Pulse pressure variation (PPV) and stroke volume variation (SVV) do not predict fluid responsiveness when using a protective ventilation strategy: the use of functional haemodynamic tests can be useful to overcome this limitation.
We tested the use of a tidal volume challenge (VTC), during 6 ml kg−1 [predicted body weight (PBW)] ventilation, and the end-expiratory occlusion test (EEOT) for prediction of fluid responsiveness.
An interventional prospective study.
Supine elective neurosurgical patients.
The study protocol was, first, the initial EEOT test was performed during baseline 6 ml kg−1 PBW ventilation; second, VTC was performed by increasing the VT up to 8 ml kg−1 PBW and PPV and SVV changes were recorded after 1 min; third, a second EEOT was performed during 8 ml kg−1 PBW ventilation; and VT was reduced back to 6 ml kg−1 PBW and a third EEOT was performed. Finally, a 250 ml fluid challenge was administered over 10 min to identify fluid responders (increase in stroke volume index ≥10%).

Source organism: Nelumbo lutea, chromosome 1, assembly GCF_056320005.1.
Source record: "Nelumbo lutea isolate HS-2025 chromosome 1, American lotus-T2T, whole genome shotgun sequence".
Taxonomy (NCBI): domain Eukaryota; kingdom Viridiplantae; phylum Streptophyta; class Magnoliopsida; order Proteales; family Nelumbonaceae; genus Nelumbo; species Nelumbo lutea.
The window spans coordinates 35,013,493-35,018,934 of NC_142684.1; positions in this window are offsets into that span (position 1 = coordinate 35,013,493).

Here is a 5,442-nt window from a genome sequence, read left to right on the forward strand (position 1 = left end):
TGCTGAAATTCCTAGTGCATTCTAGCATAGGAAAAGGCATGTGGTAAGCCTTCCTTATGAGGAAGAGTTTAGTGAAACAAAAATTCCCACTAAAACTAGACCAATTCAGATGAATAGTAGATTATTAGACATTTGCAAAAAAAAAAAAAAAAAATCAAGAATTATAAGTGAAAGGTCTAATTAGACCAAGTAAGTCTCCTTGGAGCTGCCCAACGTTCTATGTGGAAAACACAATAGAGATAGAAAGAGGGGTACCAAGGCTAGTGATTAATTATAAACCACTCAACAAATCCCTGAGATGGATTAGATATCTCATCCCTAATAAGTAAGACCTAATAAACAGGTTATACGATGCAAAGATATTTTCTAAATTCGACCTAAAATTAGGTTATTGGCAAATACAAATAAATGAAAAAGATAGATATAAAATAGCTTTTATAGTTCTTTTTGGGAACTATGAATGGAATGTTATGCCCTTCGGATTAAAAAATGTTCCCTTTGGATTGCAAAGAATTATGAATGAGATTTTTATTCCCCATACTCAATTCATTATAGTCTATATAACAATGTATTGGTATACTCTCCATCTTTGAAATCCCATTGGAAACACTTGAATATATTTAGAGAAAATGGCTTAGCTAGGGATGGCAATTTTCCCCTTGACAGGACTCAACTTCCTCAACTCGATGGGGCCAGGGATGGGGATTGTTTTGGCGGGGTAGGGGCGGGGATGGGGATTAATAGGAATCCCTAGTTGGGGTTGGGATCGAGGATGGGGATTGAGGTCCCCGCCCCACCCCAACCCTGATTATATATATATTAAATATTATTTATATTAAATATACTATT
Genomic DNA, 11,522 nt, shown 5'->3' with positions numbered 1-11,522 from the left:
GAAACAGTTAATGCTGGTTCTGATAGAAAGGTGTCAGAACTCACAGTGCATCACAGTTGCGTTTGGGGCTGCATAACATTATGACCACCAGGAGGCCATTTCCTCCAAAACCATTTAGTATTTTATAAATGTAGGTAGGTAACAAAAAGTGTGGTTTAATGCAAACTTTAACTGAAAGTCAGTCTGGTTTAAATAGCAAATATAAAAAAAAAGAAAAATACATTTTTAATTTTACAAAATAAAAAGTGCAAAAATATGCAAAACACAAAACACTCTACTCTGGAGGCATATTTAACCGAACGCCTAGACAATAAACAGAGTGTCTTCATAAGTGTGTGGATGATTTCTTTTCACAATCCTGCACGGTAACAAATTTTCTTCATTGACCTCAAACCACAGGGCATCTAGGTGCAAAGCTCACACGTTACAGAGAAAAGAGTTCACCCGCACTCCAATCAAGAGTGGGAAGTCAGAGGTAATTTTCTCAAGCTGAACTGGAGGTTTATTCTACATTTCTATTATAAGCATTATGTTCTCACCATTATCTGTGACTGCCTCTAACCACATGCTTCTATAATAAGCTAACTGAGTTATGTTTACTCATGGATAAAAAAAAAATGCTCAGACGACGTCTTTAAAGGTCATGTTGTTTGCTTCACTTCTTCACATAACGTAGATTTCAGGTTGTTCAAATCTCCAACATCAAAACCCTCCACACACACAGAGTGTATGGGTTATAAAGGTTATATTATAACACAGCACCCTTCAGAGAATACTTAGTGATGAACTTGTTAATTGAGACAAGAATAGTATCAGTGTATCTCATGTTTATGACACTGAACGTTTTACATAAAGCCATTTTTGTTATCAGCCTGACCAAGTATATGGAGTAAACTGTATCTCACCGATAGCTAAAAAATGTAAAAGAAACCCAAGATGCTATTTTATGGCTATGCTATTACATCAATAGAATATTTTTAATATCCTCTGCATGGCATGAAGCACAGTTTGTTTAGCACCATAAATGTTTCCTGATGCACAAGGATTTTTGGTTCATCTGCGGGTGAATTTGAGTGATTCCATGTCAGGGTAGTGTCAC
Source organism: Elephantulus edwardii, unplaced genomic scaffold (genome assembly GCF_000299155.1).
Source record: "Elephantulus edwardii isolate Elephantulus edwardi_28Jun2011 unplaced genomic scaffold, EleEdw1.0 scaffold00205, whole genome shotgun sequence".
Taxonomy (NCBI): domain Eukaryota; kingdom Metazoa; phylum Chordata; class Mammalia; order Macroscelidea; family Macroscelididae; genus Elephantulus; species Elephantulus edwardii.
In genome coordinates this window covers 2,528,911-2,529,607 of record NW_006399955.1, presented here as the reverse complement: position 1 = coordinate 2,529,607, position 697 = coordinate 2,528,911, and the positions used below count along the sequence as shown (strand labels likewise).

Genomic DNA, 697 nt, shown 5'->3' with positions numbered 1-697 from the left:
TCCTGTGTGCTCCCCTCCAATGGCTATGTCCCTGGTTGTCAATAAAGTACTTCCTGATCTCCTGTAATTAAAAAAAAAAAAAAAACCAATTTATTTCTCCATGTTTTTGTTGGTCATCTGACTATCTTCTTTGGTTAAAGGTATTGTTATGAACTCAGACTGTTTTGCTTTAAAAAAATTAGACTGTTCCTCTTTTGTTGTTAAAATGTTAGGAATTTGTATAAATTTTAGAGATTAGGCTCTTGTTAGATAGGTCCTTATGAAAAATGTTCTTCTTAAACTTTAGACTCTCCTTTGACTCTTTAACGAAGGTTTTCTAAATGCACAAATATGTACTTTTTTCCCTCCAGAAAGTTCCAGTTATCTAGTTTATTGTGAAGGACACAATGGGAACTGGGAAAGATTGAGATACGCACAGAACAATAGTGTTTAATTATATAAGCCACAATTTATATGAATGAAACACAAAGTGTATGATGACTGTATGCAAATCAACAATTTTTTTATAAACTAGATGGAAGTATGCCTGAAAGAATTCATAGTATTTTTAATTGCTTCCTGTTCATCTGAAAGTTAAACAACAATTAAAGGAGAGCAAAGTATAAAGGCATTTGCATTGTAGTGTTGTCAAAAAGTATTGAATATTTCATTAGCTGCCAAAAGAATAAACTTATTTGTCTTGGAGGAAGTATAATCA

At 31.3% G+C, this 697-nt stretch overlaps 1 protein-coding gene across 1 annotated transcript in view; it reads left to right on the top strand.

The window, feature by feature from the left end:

In the 40 patients analysed, PPV and SVV values at baseline and EEOT performed at 6 ml kg−1 PBW did not predict fluid responsiveness. A 13.3% increase in PPV after VTC predicted fluid responsiveness with a sensitivity of 94.7% and a specificity of 76.1%, while a 12.1% increase in SVV after VTC predicted fluid responsiveness with a sensitivity of 78.9% and a specificity of 95.2%. After EEOT performed at 8 ml kg−1 PBW, a 3.6% increase in cardiac index predicted fluid responsiveness with a sensitivity of 89.4% and a specificity of 85.7%, while a 4.7% increase in stroke volume index (SVI) with a sensitivity of 89.4% and a specificity of 85.7%.
The changes in PPV and SVV obtained after VTC are reliable and comparable to the changes in CI and SVI obtained after EEOT performed at 8 ml kg−1 PBW in predicting fluid responsiveness in neurosurgical patients.
From the Department of Anaesthesia and Intensive Care Medicine, IRCCS Humanitas, Humanitas University, Milan (AM, MC), the Department of Anaesthesia and Intensive Care Medicine, Maggiore della Carità University Hospital, Novara (CM, GC, FG, LM, FDC), the Department of Anaesthesiology and Intensive Care, San Bortolo Hospital, Vicenza (SDR), and the Department of Anaesthesia and Intensive Care, Department of Medical and Surgical Sciences, Magna Graecia University, Catanzaro, Italy (PN)
Correspondence to Antonio Messina, MD, PhD, Department of Anaesthesia and Intensive Care Medicine, IRCCS Humanitas, Humanitas University, Via Alessandro Manzoni, 56, Rozzano – Milan 20089, Italy Tel: +392 8224 8282; e-mail: firstname.lastname@example.org
Published online 23 April 2019
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